Payroll Tech Attracts VCs' Interest in Financial Health Investment

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Restaurants are burdened by a basic payroll issue that might be easily solved by technology, and investors are taking notice.

"A lot of people who work at restaurants or in other service industries are living paycheck to paycheck, they're taking a lot of payday loans and running up credit card bills," said Janet Bannister, a general partner at Real Ventures, which says it's found a solution in new technology that allows workers to "unlock" unpaid wages. For Real, Instant Financial is less of a one-off opportunity but part of a recent trend of the firm placing more emphasis on financial services technology.

Real Ventures, a venture capital company with offices in Montreal and Toronto, is backing Instant Financial, a Vancouver-based salary payments company that launched its mobile app earlier this year. Instant enables employees to access payments on a daily basis, instead of getting paid every two weeks. It's unusual in a couple of ways—most payroll startups target freelancers, and most mobile payment apps power "push" transactions, where the payor is driving the action.

Real sees Bannister as a financial health play—staff can access their money at the same time as they incur expenses, more closely managing their budgets and relying less on expensive payday loans. "And the digital technology costs less for restaurants, which can also increase loyalty," Bannister said, adding the company would use the investment to broaden its reach beyond restaurants.

Real is Canada's largest seed venture fund, typically investing about $150 million in 20 companies each year. It also dedicates about 60% of its funds for followup investments. Real Ventures specializes in startups that use the internet to disrupt or change legacy business models. Financial services and payment companies make up about half of the firm's investments, a trend that's very recent.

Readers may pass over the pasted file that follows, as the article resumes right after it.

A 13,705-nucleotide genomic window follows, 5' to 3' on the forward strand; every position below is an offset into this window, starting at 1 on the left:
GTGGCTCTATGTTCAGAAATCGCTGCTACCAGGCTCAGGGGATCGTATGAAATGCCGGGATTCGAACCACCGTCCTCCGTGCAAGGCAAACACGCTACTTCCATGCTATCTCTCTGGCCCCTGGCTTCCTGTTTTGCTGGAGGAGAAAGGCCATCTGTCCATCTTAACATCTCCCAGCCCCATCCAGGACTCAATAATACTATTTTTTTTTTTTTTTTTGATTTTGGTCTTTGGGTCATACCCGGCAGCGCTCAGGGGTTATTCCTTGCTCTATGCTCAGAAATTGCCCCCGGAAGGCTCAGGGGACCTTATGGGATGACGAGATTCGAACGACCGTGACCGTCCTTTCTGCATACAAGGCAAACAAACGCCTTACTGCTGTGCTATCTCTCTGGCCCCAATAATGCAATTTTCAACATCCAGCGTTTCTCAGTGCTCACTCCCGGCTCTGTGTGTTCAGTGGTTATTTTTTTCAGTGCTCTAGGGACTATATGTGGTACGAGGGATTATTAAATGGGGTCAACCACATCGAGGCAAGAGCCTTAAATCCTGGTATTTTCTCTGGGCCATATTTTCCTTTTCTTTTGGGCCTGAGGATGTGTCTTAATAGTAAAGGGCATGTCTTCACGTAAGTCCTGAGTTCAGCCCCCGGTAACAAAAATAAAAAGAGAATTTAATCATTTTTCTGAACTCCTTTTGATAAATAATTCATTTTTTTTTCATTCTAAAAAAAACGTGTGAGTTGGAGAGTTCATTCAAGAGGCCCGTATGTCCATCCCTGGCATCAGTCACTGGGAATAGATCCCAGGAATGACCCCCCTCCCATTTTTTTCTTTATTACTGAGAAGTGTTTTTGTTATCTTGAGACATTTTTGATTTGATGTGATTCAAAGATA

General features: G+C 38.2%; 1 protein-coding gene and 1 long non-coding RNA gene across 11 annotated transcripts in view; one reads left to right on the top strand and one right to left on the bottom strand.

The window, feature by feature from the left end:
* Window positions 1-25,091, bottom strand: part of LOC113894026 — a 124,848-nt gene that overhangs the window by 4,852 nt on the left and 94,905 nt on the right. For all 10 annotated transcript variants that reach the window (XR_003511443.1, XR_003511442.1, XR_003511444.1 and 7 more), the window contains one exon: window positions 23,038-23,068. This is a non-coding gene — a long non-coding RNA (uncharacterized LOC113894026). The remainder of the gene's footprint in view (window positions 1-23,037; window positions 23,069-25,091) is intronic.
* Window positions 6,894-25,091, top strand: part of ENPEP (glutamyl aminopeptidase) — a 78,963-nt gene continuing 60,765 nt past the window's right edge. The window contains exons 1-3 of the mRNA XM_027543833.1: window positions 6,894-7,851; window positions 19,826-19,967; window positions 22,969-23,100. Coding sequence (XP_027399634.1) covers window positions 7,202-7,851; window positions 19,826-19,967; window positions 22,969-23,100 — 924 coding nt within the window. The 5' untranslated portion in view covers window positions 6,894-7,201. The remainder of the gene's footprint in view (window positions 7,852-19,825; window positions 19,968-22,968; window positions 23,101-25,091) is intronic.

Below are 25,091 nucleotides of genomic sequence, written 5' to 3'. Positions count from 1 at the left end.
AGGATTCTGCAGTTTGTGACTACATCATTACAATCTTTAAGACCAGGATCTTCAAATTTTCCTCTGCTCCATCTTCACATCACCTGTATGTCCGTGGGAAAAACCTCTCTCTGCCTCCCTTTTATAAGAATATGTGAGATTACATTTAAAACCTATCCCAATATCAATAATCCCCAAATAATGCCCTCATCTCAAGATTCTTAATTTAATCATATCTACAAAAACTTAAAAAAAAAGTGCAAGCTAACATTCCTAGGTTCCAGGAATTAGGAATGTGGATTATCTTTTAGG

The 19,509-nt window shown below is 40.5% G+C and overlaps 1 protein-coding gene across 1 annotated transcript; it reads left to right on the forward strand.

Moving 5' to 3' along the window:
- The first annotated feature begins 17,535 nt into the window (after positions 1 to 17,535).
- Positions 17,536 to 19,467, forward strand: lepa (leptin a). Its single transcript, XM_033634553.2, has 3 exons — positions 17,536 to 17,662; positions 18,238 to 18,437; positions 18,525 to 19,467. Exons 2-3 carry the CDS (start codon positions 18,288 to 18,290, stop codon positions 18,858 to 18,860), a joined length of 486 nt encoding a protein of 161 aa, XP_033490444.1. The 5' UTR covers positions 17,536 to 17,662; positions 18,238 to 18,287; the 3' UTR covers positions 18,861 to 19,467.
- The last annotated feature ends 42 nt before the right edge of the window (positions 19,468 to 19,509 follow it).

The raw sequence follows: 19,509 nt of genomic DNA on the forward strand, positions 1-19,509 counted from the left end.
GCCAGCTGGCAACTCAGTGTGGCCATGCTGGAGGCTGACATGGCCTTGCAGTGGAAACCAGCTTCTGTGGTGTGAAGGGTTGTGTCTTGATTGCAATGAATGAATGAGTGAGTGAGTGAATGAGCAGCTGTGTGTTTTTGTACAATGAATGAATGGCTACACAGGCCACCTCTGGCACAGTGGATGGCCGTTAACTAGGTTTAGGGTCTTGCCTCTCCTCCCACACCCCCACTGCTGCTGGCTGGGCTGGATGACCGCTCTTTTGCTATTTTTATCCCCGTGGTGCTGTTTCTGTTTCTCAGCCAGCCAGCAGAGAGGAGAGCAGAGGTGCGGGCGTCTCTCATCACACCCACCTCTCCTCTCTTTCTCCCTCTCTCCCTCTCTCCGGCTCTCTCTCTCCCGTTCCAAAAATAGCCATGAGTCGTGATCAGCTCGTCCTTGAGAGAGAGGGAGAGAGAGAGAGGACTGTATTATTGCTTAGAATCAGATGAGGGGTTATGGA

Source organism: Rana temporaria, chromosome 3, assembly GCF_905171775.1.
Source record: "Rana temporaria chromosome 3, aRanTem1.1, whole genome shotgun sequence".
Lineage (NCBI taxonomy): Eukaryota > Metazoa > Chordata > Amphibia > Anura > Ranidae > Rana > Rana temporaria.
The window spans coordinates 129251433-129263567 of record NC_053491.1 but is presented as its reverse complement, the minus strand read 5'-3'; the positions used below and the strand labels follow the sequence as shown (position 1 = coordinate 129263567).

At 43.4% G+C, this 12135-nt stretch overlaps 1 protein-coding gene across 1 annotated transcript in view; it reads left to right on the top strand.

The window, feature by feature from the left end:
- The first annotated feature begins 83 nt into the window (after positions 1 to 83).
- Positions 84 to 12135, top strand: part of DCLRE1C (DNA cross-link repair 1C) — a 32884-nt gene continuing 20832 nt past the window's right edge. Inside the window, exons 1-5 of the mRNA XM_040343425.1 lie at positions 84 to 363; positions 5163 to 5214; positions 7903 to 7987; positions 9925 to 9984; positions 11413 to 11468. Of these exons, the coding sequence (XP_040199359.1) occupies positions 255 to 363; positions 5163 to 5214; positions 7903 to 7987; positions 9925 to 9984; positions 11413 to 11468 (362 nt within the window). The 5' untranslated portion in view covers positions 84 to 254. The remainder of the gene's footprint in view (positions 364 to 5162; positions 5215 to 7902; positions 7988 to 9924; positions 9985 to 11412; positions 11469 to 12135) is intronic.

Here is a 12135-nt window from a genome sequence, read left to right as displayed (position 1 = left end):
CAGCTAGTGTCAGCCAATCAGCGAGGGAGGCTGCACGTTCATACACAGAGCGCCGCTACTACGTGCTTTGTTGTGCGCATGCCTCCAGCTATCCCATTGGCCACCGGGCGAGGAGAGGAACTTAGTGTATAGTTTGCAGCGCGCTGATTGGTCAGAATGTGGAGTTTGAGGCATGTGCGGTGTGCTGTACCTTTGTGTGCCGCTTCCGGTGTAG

"People see banks differently than in the past, when they would go to a branch to do four or five different things," Bannister said. "That's given way to specialized apps and companies to do individual things, such as pay employees."

That trend has accelerated over the past two years as non-financial digital commerce has added to the sea change in how people access financial services.

"People used to have much more of a mistrust or apprehension about using the Internet to do financial transactions," she said. "But now you can use a mobile app to pay someone for a ride in their own car or a room in their own home. People have loosened up their attitudes about digital commerce, and that's made it easier for fintech startups to gain traction."

That has led Real Ventures to make investments in Plooto, a startup with offices in Toronto and Brooklyn that uses the cloud to deliver accounts payable and cross-border payment services to small and medium sized businesses. Bannister is also on Plooto's board.  

Bannister's portfolio includes payment companies such as Dream Payments, a  Toronto-based mobile point of sale technology company, and FundThrough, a Toronto-based invoice funding platform for small businesses.

Real Venture's Toronto offices are located in the MaRS district, a compound that houses startups, developers, and investors. The VC firm does not have formal tie to MaRS, but the proximity is helpful in spotting new ideas, Bannister said.

"The tech ecosystem is like a snowball; a product that produces great talent helps the next wave of companies grow," she said. "We're starting to see that in Toronto."

PayPal is also relocating its Toronto offices to the MaRS district, in part to commiserate with other financial technology professionals on a regular basis. The payments industry is flourishing in Canada with $38.5 million in deals since 2015, according to Salim Teja, executive vice president of ventures at MaRS.  

"[Our] strategy ensures that our high-impact startups are working under the same roof as investors and researchers as well as leading technology companies and corporate partners including Facebook, Airbnb, Etsy, CIBC and PayPal, so they have an opportunity to cross paths on a daily basis," Teja said.

Some recent financial technology collaborations within the MaRS network include Tacit Innovations working with Moneris on the Maegan app, which offers restaurants a completely integrated point of sale solution. There are also cross-sector collaborations, such as the health ventures Carrot Insights’ recent partnership announcement with Sun Life Financial.

Being a participant in the ecosystem can help put a company in front of the technology curve, said Rick Oglesby, president of AZ Payments Group. "So it's not really about the technology, it's about the people and companies and building the lasting relationships so that when something takes off, you're involved," he said.

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